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News & Insight

Get The Software Used In Frozen, Jurassic Park, Harry Potter, & Many More…For Free (No Gimmick)

By Kishore Sawh on June 8th 2014


If you’ve been a child in the last two decades, or frankly been alive in them, you’ve seen the shift from pencil drawn animation to rendered animation sweep the movie landscape like a glacier. Once it began, arguably with Toy Story, there was little going back. Since its inception, we’ve been privy to the effort and time it takes to create these films, kids and techies alike, feasting on the stats like how it allegedly took 9 hours of sweat for every 30 seconds of movie. That kind of made us marvel at the technology used to create them, and it would be fair to say many assumed those programs were expensive and out of the reach of most. Maybe true then, but not anymore. RenderMan is Pixar’s omnipresent VFX software and now you can get it, the real thing….for free.

Aside from Toy Story its been used in the creation of other blockbusters like Wall-E, Jurassic Park, Star Trek, and every child’s new favorite, Frozen. Now you can use it for yourwell, whatever it is you want really; home videos, creating titles or pieces to add to photography or videography projects, or just fooling around. The license for the software usually costs about $500 with an annual license maintenance cost of $200, but now you can register to have a non-commercial licensed version totally free of cost. This will be available come August.


Restrictions (there aren’t any, sort of)

What you’ll be able to get is a digital download of the software, and it will be in its entirety. Getting all of this goodness comes with only a small caveat; that you’ll only be able to use it for personal projects, and not make any financial gain from it. See here

Any usage of RenderMan that does not involve direct commercial use to generate profits. Examples of non-commercial use-cases include evaluations, personal learning and familiarization, student usage, any type of experimentation, research, and the development of tools and plug-ins that compliment the RenderMan and new RIS framework.

If you do manage to create something that is to be used commercially, all you would need to do, however, is contact the company who will then draw up a specific commercial license for you.

[REWIND: HandeVision IBELUX 40mm f/0.85 | ‘World’s Fastest Lens For System Cameras’]


Well, whatever they may publicize you can read about, and will likely list altruistic attitudes of the two giant companies who wish to better the industry by advancing knowledge, and in turn the tech. I am sure to one point that this sort of marketing strategy will get this software into exponentially more hands than otherwise it would’ve, and not only will that serve up more commercial licenses, but also the amount of data feedback will likely be voluminous, and free.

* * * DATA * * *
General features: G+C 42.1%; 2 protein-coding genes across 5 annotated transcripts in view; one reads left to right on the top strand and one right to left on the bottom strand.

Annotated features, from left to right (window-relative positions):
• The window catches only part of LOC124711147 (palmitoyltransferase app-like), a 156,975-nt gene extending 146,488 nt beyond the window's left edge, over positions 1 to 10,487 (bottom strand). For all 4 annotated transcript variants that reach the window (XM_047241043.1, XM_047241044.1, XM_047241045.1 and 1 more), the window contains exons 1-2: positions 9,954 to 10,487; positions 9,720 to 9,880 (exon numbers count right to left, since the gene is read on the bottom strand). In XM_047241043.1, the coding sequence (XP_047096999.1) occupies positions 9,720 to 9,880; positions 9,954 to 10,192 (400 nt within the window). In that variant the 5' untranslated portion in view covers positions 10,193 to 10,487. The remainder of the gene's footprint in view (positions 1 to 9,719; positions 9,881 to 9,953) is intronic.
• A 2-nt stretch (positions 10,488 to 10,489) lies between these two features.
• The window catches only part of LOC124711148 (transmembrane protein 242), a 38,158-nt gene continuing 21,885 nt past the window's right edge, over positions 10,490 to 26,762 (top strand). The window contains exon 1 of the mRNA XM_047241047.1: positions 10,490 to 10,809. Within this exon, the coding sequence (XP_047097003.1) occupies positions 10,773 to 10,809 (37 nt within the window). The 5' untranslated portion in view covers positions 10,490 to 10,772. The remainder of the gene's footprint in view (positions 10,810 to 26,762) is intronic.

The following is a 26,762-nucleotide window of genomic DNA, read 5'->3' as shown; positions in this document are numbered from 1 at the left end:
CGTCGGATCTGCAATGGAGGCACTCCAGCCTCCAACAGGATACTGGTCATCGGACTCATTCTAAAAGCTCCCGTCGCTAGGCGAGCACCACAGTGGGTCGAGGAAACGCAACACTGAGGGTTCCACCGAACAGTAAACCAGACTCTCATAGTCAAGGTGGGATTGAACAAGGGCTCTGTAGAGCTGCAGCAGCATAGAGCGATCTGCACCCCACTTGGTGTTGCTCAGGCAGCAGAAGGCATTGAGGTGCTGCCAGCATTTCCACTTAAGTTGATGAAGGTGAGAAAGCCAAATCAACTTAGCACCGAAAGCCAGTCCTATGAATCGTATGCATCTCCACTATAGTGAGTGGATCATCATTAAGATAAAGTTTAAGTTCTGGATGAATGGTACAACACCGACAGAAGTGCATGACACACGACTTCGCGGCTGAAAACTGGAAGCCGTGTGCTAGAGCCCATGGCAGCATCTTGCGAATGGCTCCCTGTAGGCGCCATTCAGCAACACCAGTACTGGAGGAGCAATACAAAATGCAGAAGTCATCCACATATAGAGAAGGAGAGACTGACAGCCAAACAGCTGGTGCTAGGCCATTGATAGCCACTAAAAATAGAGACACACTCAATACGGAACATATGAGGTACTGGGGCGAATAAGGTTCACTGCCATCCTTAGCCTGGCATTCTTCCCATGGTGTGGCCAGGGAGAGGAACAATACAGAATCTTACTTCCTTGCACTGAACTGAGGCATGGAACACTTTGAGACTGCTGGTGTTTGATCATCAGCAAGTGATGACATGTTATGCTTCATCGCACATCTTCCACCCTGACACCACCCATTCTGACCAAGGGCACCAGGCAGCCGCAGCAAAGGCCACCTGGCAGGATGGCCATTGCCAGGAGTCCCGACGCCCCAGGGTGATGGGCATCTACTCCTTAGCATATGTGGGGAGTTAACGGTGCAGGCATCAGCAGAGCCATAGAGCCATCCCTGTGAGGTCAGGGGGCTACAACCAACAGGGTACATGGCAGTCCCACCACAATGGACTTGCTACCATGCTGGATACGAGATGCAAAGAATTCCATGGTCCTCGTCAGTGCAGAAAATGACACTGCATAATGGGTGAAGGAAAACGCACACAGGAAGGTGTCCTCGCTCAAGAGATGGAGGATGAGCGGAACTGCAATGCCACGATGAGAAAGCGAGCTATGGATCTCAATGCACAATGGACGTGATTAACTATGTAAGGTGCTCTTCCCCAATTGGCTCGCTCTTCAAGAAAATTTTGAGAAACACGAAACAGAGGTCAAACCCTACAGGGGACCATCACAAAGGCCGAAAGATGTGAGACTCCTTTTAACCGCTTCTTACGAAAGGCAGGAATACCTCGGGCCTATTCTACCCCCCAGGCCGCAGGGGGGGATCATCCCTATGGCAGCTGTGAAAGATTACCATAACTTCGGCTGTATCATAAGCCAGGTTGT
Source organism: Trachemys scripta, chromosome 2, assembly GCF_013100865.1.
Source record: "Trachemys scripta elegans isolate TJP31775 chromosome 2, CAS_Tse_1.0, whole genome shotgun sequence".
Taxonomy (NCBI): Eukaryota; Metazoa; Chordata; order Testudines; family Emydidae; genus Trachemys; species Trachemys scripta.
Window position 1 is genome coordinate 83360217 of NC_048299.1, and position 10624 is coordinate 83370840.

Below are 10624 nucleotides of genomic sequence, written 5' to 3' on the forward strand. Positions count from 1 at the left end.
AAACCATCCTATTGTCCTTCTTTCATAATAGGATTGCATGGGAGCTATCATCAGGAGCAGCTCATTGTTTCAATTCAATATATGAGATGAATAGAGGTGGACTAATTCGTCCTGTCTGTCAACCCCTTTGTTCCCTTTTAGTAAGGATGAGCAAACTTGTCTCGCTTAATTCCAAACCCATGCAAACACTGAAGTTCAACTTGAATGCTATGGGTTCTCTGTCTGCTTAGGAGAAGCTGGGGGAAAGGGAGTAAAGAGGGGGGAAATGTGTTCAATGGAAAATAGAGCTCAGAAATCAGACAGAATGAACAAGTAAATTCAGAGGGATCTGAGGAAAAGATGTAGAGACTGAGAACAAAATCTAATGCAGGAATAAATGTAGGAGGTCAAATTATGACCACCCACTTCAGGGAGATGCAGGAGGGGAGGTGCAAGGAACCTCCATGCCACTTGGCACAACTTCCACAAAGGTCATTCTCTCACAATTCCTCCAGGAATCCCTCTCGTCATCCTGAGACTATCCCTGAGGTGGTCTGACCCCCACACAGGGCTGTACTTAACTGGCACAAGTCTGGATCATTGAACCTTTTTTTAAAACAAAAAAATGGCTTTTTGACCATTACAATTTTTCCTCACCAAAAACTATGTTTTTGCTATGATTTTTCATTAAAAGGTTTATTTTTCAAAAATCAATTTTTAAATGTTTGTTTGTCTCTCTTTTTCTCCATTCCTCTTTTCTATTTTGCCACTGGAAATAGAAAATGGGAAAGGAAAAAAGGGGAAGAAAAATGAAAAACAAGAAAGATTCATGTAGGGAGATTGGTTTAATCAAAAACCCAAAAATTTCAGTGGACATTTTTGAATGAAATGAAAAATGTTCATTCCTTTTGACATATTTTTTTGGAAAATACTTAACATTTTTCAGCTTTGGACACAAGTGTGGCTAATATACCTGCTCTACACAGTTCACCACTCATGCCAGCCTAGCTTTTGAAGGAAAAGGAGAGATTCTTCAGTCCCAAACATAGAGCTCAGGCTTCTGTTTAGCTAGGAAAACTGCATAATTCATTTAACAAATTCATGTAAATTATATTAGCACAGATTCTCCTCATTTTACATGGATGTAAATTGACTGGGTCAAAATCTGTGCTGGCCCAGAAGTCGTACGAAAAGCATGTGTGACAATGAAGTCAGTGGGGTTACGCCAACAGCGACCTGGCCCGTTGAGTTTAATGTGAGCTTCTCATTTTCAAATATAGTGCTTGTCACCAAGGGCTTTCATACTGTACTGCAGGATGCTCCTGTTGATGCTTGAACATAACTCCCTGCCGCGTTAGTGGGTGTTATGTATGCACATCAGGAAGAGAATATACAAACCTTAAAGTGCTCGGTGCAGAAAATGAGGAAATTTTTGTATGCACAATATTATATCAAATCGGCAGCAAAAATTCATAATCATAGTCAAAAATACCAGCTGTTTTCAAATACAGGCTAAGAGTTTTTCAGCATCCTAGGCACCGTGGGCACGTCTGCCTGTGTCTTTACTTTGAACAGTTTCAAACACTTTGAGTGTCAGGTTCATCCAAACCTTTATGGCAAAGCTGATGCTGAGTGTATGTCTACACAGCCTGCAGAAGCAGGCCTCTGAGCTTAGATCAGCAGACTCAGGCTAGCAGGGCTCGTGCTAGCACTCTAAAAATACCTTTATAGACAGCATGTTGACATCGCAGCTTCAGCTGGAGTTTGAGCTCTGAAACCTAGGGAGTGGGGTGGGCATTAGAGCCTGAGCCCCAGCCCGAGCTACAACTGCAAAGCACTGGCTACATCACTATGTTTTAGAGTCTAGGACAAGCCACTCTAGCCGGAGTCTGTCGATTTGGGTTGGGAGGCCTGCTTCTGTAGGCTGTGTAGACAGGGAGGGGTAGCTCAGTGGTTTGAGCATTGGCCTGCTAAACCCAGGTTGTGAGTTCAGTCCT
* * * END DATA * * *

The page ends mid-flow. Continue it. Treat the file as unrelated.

I think it’s important to note that this software is pro-grade, and will not be as easy for most to pick up. It is very powerful and I’ve heard, can be daunting. You may possibly need other affiliated software to do the work, such as Maya. But hey, it’s a step, and a good one. Register here.

Sources: Slate / Renderman / Disney


A photographer and writer based in Miami, he can often be found at dog parks, and airports in London and Toronto. He is also a tremendous fan of flossing and the happiest guy around when the company’s good.

Q&A Discussions

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  1. Christian

    I don’t know where you got 9 hours of work for every 30seconds of footage, but trust me it’s a lot more than 9 hours! I mean an animator will probably put out about 4 seconds a week, but then there’s modellers, texture artists, lighters, fx, comping etc, all with numerous revisions… You’re talking hundreds of man hours for 30 seconds ;)

    I don’t know the reason behind this post, but it’s pretty useless for anyone but a professional or possibly a student with a lot of support. You have to run it off the back of another piece of software like maya or Houdini, and all the packages (even the open source blender app) have a competent built in rendering engine. And if you want to do anything complex with it, it becomes a whole other beast that requires a lot of knowledge, patience, time, frustration and effort to get what you want…

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    • Kishore Sawh

      HI Christian, again, it’s mentioned above, as well as in the body of the article, that this is not a simple tool to utilize, and also mentioned that there is a necessity for other software to be used in conjunction; Maya, again, was named directly. Those points were addressed, albeit briefly, as not the focus of the news. Cheers

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  2. Jim

    Actually, Renderman is rendering software, it can only be used with a 3D program like Maya, 3Dmax, XSI or similar. It won’t work on its own. Maya, 3DMax and the now defunct XSI are available from Autodesk and are quite expensive. Renderman is a very complex and very good rendering tool but in the real world it is so expensive that most companies have abandoned it for better and cheaper renders such as Vray or Arnold.

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    • Kishore Sawh

      Hi Jim, I do make reference to the possible necessity of having a program such as Maya, I even named Maya, in conjunction with. Whether Vray or Arnold are better is still subjective. But agreed, that for the casual user, this software isn’t of the type that will be navigated simply. Cheers

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